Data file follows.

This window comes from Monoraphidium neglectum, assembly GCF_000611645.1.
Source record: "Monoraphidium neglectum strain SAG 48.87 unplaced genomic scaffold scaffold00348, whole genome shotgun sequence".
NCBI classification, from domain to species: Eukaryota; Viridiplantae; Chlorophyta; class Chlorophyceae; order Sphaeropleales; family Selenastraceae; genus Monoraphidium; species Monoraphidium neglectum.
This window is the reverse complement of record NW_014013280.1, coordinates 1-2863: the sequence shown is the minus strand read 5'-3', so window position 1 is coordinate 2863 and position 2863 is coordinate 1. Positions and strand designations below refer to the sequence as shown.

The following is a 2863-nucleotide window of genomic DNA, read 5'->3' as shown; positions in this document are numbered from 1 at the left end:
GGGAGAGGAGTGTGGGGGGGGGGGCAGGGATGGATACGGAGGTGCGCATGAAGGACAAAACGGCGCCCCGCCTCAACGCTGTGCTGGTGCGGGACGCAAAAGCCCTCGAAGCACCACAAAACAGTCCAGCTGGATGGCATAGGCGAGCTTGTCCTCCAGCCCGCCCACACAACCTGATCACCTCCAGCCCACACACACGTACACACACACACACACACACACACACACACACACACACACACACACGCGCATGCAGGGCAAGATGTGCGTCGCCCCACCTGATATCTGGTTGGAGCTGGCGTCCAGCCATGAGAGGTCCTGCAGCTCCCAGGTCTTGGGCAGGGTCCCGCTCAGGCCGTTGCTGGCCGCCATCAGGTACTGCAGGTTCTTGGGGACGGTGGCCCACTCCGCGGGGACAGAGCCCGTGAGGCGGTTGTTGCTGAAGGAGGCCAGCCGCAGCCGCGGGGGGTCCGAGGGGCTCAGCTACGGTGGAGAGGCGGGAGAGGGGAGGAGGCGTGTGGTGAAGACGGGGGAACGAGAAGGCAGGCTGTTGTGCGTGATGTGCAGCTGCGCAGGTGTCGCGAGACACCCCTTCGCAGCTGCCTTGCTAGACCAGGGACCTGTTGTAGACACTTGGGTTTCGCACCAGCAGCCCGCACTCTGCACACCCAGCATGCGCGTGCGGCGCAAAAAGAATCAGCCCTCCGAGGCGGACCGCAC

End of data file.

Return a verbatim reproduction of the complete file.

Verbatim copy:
This window comes from Monoraphidium neglectum, assembly GCF_000611645.1.
Source record: "Monoraphidium neglectum strain SAG 48.87 unplaced genomic scaffold scaffold00348, whole genome shotgun sequence".
NCBI classification, from domain to species: Eukaryota; Viridiplantae; Chlorophyta; class Chlorophyceae; order Sphaeropleales; family Selenastraceae; genus Monoraphidium; species Monoraphidium neglectum.
This window is the reverse complement of record NW_014013280.1, coordinates 1-2863: the sequence shown is the minus strand read 5'-3', so window position 1 is coordinate 2863 and position 2863 is coordinate 1. Positions and strand designations below refer to the sequence as shown.

The following is a 2863-nucleotide window of genomic DNA, read 5'->3' as shown; positions in this document are numbered from 1 at the left end:
GGGAGAGGAGTGTGGGGGGGGGGGCAGGGATGGATACGGAGGTGCGCATGAAGGACAAAACGGCGCCCCGCCTCAACGCTGTGCTGGTGCGGGACGCAAAAGCCCTCGAAGCACCACAAAACAGTCCAGCTGGATGGCATAGGCGAGCTTGTCCTCCAGCCCGCCCACACAACCTGATCACCTCCAGCCCACACACACGTACACACACACACACACACACACACACACACACACACACACACACACGCGCATGCAGGGCAAGATGTGCGTCGCCCCACCTGATATCTGGTTGGAGCTGGCGTCCAGCCATGAGAGGTCCTGCAGCTCCCAGGTCTTGGGCAGGGTCCCGCTCAGGCCGTTGCTGGCCGCCATCAGGTACTGCAGGTTCTTGGGGACGGTGGCCCACTCCGCGGGGACAGAGCCCGTGAGGCGGTTGTTGCTGAAGGAGGCCAGCCGCAGCCGCGGGGGGTCCGAGGGGCTCAGCTACGGTGGAGAGGCGGGAGAGGGGAGGAGGCGTGTGGTGAAGACGGGGGAACGAGAAGGCAGGCTGTTGTGCGTGATGTGCAGCTGCGCAGGTGTCGCGAGACACCCCTTCGCAGCTGCCTTGCTAGACCAGGGACCTGTTGTAGACACTTGGGTTTCGCACCAGCAGCCCGCACTCTGCACACCCAGCATGCGCGTGCGGCGCAAAAAGAATCAGCCCTCCGAGGCGGACCGCAC